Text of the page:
Last month the third and final instalment of the Montmaray Journals was published. If the blizzard of comments on sites such as Goodreads is anything to go by, readers are loving it even more than its predecessors, which is praise indeed. ‘Saving the best for last’, said one excited reviewer. ‘I can’t believe there won’t be any more,’ wailed another.
The FitzOsbornes at War takes up Sophie’s story at the beginning of World War II. To recap a little, their island kingdom of Montmaray is now occupied by the Nazis and Sophie has now moved from her aunt’s country home to live in London with her cousin Veronica, doing a ‘useful’ wartime job at the Ministry of Food.
Compared with others in her family, Sophie wonders if she’s doing enough for the war effort. Her cousin Veronica has work as an interpreter for top military and diplomatic personnel in Spain. Her brother Toby enlists in the RAF along with Simon, who is tortured by the knowledge that he routinely sends men to their deaths. When Toby goes missing over enemy territory, Sophie endures months of waiting for his eventual return, only to hear first hand the emotional damage his harrowing experiences have done to him. It is a sign of her inner strength that she is the only person he feels he can confide in.
There’s a terrific twist towards the end of the book, where a beloved character is killed while on duty, and it seems in keeping with the book that Sophie’s own fate is similarly downbeat – there is love, true, but it is expressed in terms of quiet contentment amidst irrevocable loss, rather than blazing passion. It’s quite an adult theme for a book aimed at teenagers – proof that this is a series which has the capacity to move effortlessly into crossover territory.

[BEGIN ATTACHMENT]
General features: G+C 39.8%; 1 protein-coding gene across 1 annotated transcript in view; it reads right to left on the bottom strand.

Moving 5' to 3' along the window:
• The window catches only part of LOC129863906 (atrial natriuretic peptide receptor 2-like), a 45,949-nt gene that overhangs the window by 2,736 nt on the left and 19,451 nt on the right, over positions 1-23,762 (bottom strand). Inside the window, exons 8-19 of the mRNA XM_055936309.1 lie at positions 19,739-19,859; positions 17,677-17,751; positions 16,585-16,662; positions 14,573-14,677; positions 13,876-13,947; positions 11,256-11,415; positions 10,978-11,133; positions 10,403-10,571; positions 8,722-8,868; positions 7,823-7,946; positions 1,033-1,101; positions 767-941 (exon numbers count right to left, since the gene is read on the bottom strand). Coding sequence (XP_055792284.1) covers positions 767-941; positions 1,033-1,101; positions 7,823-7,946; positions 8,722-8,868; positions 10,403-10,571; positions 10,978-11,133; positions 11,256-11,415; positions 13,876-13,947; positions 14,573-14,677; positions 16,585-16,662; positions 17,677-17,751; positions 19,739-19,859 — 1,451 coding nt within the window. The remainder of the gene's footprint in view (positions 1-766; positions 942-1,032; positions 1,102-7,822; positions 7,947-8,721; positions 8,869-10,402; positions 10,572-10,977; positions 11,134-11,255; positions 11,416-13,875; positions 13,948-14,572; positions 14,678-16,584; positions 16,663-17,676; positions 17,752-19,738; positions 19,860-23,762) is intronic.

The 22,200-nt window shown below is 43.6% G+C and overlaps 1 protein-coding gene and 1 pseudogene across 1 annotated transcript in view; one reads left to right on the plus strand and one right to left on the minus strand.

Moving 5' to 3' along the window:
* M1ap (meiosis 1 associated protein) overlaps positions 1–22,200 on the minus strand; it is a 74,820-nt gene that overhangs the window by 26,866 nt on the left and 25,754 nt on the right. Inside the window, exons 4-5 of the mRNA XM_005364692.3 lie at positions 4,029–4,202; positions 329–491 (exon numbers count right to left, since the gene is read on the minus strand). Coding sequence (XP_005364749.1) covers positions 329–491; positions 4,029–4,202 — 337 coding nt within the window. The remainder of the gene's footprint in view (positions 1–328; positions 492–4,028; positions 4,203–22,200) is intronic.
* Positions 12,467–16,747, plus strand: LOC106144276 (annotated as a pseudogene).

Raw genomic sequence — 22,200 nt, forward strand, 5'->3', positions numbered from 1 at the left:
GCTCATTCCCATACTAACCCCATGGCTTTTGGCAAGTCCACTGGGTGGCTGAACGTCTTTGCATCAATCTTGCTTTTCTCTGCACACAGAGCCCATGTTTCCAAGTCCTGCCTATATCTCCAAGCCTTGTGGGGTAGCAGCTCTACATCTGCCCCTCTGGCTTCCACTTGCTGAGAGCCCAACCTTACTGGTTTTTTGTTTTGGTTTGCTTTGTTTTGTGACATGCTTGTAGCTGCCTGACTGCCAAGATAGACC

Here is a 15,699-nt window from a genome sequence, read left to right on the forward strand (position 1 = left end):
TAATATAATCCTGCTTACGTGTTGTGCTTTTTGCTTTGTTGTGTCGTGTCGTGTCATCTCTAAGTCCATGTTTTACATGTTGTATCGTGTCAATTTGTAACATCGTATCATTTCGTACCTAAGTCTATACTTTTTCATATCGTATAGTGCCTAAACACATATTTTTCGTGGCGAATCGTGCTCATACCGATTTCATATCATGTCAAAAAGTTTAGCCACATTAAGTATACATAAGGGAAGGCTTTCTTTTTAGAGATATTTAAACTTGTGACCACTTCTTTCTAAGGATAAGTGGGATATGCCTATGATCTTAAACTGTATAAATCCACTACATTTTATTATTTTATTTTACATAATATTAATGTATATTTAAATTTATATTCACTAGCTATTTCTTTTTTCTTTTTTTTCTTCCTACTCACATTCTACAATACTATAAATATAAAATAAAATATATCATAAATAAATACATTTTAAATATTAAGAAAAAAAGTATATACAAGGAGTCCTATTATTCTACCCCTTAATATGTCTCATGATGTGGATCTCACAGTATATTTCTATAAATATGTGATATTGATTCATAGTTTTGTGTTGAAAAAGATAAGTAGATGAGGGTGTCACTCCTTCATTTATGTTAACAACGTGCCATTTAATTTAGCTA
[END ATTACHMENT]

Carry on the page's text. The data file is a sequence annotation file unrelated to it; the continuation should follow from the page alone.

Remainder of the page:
This book is even more of a treat for history lovers than its predecessors. The imaginary world of Montmaray features less in the story than previously, and while some readers may miss the fantasy element, most would agree that the action has now moved onto a much larger stage. London is the centre of politics now, and readers will relish immersing themselves in the chaos of living through the Blitz, knowing they’re in the hands of a meticulous researcher. There are dances (and kisses) with servicemen, food rationing, ‘fake’ stockings, shelters in Tube stations to withstand the fury of the German bombs – all vividly recorded. You can smell the smoke and taste the chicory coffee.
But while the book is wonderfully researched, it’s still a perfect example for would-be-authors about the importance of not allowing place and time to overwhelm an emotionally involving story of one girl’s journey to adulthood and the love and loss she encounters along the way. Its success is borne out by the numbers of fans who are, more than ever, engaging with the central cast of characters and investing considerable emotion in their eventual fate.
‘How could you not love Sophie FitzOsborne?’ asks one reader. ‘And the rest of her family that made me LAUGH and SHOUT at my book through the entire trilogy?’ And another reader, echoing the sort of passion usually reserved for characters from Twilight: ‘I was kind of hoping Toby would be able to find someone else, because I am an eternal optimist.’ And, another: ‘I just want to sit here and gush about how beautiful it is.’
She’s right. This is a book (and series) worth gushing over. Quite simply, terrific.